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What is a mental stop and should I be using them?

What is a mental stop? Why are traders afraid of them? Are they worthwhile? Why would anyone want to use a mental stop?

Let's begin with why anyone would want to use a mental stop! It is usually preceded by your having been stopped out of the market only to have the market reverse and go the other way, causing you to miss a possibly profitable trade.

That being said we can now address the question of "what a mental stop is."

A mental stop is a price at which you determine you should accept a loss, but with no real intention of doing so.

An actual stop-loss order is never placed in the market. What you are looking for is to see how the market reacts when it reaches your "mentally recorded" level. What you are hoping for is that prices will then reverse and move back your way.

The problem is that by the time you determine that the market is not going to reverse, the market has gone through your mental stop.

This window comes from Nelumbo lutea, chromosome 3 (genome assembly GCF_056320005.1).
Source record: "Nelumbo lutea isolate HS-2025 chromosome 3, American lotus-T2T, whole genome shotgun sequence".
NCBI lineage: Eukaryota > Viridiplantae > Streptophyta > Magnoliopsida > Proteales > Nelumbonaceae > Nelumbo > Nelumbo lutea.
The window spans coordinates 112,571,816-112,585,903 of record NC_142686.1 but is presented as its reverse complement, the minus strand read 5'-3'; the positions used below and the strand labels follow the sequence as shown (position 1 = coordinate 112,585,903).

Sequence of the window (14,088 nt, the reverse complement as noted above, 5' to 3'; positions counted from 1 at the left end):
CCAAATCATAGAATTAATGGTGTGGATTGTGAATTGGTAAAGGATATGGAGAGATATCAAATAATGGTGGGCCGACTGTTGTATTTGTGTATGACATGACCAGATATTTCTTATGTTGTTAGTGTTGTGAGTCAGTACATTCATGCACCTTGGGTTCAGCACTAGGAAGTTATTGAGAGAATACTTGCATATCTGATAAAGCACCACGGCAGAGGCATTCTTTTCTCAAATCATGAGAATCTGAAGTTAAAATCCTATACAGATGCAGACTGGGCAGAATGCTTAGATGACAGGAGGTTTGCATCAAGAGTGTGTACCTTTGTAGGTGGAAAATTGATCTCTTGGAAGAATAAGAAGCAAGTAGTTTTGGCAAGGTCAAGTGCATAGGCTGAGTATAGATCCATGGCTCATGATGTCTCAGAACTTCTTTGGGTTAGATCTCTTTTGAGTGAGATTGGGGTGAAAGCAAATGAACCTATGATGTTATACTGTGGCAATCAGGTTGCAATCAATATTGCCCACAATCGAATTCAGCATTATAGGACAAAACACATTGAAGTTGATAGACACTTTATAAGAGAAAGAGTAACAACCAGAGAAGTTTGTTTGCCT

People rightfully fear using a mental stop. It takes great discipline to actually get out the moment your mental stop is hit.

Another problem arises in the form of another question: What do you gain by using a mental stop? The answer for most traders is "nothing at all."

Unless you are a trader of very large size, there is not much point in using a mental stop to hide your position. One of the most ridiculous things I have ever seen is the one-lot trader using a mental stop so that the market won't see it. This is the equivalent of an ant floating down the river on a raft, standing on his hind legs and yelling, "Raise the drawbridge."

Take my word for it the traders who can reach your stop know where people place them.

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Monday, 15 July 2019

Derivative transactions, including futures, are complex and carry a high degree of risk. They are intended for sophisticated investors and are not suitable for everyone. There are numerous other factors related to the markets in general or to the implementation of any specific trading program which cannot be fully accounted for in the preparation of hypothetical performance results, and all of which can adversely affect actual trading results. For more information, see the Risk Disclosure Statement for Futures and Options.